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Campaigning for a National Brain Tumour Strategy across three of the devolved nations

This Brain Tumour Awareness Month we held three events in the parliaments of Scotland, Wales and Westminster. Highlighting our new It’s a No Brainer campaign and enabling volunteers to share their experiences with policymakers.

This year, ahead of BTAM we launched our new campaign, It’s a No Brainer, calling for a National Brain Tumour Strategy (NBTS). Following the launch, we held drop-in events in Westminster, the Scottish Parliament and for the first time, the Welsh Parliament, or the Senedd!

The purpose of the drop-ins this year was to share with politicians why we believe a National Brain Tumour Strategy is the right thing to do. It also provided a chance for some of our amazing volunteers to share their experiences with policymakers and the changes they would like to see.

Ahead of our event in Scotland, we were delighted to have a motion submitted by Foysol Choudhury MSP highlighting the unmet needs of the brain tumour community. The motion got 19 signatures from MSPs of all different political parties which was an excellent start to BTAM!

After the events, we spoke with the volunteers who attended and asked them to share a few words about what attending the event meant to them.

Advocating for the brain tumour community

Over 45 politicians attended our events in the three parliaments. It was great to hear that our volunteers enjoyed the experience.

Molly, one of our volunteers in Wales shared “The BTAM Senedd drop-in event was a significant day – not only for being the first of its kind in the Welsh Parliament, but also because it marks the beginning of a targeted presence of TBTC in Wales.

Despite the impending leadership changes, we had an excellent turn-out, and many MSs shared how they had been personally affected by brain tumours. As ever, it remains truly shocking how indiscriminate and far-reaching brain tumours really are.”

Heather, who attended our drop-in in Scotland shared “Attending the drop in for BTAM is always a rewarding experience. Offering a chance to meet other people involved with the charity and hear their stories. Most importantly, it also enables us to tell our stories to the MSPs who came along.”

Meanwhile, Sophie, who was one of our volunteers in Westminster said “I was proud to advocate for the brain tumour community and share my experiences with politicians at Westminster. The people I spoke to really listened to me and were supportive of the need for improvement. Systemic change doesn’t happen overnight but each time we show up and speak up, I believe we get one step closer.

Emphasising the need for change

Gemma, who is a part of our supporter group, Unite to Fight Brain Tumours, volunteered at our event in Scotland. Afterwards, she compared the progress that has been made for other disease areas. She shared “We need to see change. If somebody goes to the doctor and they think it’s a stroke, there’s a pathway they can check. What we need is a pathway for early diagnoses of brain tumours.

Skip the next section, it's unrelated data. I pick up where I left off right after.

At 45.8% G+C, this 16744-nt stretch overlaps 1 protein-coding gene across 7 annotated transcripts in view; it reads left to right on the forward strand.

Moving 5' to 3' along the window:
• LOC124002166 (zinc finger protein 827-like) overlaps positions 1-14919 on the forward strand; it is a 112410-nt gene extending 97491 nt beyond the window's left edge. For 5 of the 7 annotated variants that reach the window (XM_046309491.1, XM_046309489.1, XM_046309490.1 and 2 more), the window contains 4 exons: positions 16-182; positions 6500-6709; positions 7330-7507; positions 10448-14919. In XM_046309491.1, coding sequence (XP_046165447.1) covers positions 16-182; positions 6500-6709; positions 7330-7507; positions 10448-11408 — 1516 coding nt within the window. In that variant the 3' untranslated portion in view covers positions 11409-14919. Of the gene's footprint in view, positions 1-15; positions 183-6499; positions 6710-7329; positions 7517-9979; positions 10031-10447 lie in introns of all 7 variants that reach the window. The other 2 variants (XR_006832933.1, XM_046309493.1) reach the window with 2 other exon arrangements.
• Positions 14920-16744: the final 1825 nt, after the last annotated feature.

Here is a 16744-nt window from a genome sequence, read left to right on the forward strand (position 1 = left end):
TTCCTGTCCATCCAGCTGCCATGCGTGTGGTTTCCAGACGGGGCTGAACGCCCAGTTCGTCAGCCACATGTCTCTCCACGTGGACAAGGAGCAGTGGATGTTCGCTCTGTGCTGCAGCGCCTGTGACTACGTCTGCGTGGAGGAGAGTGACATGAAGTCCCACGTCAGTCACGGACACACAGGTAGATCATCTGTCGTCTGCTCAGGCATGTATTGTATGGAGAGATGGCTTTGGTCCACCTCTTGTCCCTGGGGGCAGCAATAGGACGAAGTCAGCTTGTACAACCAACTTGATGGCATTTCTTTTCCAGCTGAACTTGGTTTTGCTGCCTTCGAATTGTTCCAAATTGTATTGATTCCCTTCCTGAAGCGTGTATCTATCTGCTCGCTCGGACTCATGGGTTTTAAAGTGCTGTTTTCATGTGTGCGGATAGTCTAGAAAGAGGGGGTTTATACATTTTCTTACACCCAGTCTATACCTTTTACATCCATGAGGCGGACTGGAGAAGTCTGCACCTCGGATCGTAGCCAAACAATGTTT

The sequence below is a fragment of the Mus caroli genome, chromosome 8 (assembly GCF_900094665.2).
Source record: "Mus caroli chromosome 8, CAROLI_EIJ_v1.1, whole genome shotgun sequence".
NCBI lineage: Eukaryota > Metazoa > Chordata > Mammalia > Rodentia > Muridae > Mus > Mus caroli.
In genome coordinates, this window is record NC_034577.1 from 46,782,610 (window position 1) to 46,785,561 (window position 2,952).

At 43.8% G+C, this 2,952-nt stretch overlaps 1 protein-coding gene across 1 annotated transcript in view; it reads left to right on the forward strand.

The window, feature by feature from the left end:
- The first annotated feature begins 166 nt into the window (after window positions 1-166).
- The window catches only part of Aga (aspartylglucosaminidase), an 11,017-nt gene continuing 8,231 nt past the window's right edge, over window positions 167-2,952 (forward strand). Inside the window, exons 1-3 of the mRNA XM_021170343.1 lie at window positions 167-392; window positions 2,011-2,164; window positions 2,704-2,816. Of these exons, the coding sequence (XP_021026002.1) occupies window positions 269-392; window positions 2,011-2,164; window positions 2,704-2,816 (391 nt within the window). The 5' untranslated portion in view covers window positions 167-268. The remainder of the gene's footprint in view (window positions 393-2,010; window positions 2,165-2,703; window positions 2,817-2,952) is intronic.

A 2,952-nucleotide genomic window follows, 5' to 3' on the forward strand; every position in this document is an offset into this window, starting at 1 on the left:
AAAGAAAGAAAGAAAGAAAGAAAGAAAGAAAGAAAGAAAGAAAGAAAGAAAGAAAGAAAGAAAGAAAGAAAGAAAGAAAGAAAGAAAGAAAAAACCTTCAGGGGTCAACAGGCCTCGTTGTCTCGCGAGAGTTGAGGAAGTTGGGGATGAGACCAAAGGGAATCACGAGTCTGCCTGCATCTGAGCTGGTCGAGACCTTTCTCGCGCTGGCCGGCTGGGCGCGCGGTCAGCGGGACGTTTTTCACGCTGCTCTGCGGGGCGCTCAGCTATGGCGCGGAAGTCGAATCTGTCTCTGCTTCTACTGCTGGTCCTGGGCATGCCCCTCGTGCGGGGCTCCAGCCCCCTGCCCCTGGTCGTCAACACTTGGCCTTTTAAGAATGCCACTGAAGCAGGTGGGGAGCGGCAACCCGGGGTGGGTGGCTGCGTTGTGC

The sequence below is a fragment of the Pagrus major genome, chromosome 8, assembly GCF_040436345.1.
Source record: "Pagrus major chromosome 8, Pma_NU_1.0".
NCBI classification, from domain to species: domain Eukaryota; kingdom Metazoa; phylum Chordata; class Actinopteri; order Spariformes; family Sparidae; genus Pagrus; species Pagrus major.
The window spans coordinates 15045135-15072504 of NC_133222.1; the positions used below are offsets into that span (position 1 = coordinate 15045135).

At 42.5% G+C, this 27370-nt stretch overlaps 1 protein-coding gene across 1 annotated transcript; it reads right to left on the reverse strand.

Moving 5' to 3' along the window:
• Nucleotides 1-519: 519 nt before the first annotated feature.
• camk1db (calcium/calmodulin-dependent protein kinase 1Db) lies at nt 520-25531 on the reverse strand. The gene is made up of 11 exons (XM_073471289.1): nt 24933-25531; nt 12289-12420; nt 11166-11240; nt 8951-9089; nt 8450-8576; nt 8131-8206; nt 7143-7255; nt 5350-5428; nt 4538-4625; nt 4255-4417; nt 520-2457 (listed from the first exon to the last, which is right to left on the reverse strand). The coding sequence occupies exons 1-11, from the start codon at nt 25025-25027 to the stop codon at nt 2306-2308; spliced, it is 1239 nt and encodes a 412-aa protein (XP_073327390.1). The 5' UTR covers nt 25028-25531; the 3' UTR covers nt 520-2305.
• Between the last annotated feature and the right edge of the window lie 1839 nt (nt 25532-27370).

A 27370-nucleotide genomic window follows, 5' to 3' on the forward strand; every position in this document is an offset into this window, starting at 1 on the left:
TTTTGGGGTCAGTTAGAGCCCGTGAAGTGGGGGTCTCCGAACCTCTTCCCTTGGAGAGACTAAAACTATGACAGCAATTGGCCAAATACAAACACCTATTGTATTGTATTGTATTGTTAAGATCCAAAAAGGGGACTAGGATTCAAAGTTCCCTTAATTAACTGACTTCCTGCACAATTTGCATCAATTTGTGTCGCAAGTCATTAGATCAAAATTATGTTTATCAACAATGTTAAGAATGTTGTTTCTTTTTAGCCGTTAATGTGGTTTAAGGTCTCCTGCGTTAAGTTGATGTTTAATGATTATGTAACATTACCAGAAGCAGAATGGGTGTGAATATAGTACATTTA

Dr Victoria McBride and her nephew, Scott attended our drop-in in Edinburgh. Following the event Victoria noted that “Since my family member’s diagnosis of glioblastoma multiforme in 2021, I have become acutely aware of the work needed to be done for people with brain tumours and their families.

“I attended the event to raise MSPs awareness of the It’s a No Brainer campaign and to explain why change is needed. I hope that by doing so, MSPs will understand the need for quicker diagnosis, improved research and better treatments.”

We completely agree with Victoria!

It’s a No Brainer

For years, people diagnosed with a brain tumour have fallen through the cracks. Our Improving Brain Tumour Care Surveys tell us that some people take months to receive a diagnosis, don’t have access to support, undergo harsh treatments that have not improved in decades, and don’t have opportunities to participate in clinical trials.

It’s a no brainer that this needs to change.  

Brain tumours have often fallen into the ‘too difficult’ pile in health policy because of the nature of the disease – there are over 120 different types of brain and central nervous system tumours; there are high grade and low grade tumours; and there’s a basic biological challenge in treating the disease.  

Consequently, existing policies and cancer programmes are not sufficiently addressing the unique challenges faced by people with a brain tumour and their families.

We believe that the only way to tackle the broad range of challenges faced by the brain tumour community is for the government to implement a National Brain Tumour Strategy. We need all four devolved nations to commit to this which is why it is so important that we highlight our call in the separate parliaments.

Sign our open letter today!

March is Brain Tumour Awareness Month, and we need your support to drive change. Please sign our open letter calling for a National Brain Tumour Strategy.